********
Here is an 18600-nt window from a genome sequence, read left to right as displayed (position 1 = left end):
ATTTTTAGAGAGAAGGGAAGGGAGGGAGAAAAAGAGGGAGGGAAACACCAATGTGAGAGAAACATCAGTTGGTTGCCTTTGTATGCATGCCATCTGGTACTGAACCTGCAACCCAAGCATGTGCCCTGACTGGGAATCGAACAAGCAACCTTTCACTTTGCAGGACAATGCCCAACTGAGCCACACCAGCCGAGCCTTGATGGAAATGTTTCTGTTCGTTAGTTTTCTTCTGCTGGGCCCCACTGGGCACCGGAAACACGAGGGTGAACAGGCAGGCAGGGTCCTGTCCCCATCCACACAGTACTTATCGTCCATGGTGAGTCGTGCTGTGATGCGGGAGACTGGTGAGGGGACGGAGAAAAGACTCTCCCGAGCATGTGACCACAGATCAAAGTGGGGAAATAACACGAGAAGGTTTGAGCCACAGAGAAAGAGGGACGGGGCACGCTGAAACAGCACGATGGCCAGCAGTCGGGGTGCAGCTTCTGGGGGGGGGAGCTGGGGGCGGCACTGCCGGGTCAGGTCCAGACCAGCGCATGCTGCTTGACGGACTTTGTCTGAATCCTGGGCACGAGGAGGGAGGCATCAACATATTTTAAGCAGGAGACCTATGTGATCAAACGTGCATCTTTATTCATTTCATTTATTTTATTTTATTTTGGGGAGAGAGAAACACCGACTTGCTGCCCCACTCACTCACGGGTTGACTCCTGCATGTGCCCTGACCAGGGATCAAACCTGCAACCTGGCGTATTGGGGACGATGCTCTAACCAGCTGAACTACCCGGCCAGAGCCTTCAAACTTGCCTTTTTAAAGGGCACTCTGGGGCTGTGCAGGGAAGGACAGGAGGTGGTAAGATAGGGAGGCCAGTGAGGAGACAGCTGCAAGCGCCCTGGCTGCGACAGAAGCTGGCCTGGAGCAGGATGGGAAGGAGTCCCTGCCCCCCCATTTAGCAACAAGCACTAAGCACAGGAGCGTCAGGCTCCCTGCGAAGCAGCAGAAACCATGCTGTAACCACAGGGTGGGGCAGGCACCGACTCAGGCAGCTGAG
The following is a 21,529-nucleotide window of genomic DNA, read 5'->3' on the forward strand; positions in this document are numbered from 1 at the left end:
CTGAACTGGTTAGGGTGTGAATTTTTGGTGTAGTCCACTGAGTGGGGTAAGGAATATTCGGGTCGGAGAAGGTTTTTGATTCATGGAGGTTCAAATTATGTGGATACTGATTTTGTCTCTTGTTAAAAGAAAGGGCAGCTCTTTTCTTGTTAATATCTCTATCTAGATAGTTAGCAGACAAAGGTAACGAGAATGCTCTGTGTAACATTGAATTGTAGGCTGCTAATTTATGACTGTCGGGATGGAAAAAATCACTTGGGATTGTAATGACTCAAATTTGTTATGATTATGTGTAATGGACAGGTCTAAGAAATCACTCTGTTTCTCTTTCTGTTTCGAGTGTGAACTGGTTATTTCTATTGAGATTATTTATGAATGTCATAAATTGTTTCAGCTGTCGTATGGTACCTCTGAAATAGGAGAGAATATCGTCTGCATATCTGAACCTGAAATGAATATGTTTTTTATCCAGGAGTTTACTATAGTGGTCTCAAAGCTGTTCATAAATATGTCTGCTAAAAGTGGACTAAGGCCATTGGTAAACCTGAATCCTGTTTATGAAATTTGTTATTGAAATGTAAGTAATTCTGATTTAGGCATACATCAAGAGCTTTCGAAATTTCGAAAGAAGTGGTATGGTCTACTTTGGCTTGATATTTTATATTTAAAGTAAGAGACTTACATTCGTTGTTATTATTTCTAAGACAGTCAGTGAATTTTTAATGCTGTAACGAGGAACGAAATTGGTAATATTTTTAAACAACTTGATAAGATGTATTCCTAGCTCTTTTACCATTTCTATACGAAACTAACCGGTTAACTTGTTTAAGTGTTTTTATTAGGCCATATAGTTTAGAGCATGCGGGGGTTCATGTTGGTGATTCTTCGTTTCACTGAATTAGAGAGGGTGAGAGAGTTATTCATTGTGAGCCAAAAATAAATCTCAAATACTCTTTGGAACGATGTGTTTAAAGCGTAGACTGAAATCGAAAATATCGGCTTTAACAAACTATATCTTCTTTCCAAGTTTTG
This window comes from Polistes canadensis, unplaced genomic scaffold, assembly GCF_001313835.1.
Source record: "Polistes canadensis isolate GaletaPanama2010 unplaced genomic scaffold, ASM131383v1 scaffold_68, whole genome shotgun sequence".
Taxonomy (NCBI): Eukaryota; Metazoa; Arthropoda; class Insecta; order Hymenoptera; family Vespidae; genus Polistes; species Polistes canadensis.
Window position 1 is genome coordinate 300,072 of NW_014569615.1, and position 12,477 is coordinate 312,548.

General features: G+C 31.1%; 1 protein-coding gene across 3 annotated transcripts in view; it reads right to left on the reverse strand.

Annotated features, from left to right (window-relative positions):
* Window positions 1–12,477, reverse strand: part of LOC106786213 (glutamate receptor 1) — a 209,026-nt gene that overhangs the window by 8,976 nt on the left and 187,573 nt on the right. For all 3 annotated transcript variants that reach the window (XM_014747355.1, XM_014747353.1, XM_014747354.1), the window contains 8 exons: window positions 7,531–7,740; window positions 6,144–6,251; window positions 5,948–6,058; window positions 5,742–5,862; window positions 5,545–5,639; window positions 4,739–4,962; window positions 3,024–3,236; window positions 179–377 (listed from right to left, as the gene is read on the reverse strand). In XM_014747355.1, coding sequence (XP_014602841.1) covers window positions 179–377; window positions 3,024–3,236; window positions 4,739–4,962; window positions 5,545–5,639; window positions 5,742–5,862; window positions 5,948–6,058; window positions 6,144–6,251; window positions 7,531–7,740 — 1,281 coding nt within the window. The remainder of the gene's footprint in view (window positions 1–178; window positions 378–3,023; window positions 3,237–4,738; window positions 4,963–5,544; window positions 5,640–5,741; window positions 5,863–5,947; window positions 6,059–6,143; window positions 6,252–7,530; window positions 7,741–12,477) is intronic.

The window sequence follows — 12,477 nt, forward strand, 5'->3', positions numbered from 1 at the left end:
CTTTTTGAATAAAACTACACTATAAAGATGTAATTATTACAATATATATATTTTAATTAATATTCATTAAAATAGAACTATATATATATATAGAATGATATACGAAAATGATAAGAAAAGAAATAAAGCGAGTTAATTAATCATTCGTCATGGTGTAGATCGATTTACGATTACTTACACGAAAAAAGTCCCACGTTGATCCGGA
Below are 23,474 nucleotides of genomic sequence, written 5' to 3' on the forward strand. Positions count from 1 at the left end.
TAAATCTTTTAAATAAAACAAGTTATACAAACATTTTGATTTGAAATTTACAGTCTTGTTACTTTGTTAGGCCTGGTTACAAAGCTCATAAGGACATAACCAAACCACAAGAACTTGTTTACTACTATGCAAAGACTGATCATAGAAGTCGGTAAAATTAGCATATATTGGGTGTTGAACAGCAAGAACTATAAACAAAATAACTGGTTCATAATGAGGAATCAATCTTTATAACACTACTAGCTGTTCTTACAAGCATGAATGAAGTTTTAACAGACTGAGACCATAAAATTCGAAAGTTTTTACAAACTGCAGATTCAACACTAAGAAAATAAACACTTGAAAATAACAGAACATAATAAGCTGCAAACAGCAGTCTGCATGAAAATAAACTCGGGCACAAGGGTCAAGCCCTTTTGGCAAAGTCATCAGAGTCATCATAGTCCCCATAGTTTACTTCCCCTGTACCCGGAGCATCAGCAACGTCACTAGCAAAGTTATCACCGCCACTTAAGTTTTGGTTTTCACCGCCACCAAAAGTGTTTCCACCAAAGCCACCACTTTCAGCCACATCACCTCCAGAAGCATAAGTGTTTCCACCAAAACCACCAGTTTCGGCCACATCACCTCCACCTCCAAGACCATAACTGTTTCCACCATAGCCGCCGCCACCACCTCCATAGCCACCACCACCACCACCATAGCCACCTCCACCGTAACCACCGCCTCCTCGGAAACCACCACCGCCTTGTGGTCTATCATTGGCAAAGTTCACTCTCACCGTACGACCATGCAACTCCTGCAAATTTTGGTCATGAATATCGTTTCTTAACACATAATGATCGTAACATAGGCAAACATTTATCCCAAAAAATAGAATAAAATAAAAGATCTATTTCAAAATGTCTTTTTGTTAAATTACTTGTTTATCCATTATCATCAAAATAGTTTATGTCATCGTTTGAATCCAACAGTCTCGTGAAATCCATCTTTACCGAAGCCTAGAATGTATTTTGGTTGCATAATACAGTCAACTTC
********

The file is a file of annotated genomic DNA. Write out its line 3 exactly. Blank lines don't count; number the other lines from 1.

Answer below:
The following is a 21,529-nucleotide window of genomic DNA, read 5'->3' on the forward strand; positions in this document are numbered from 1 at the left end: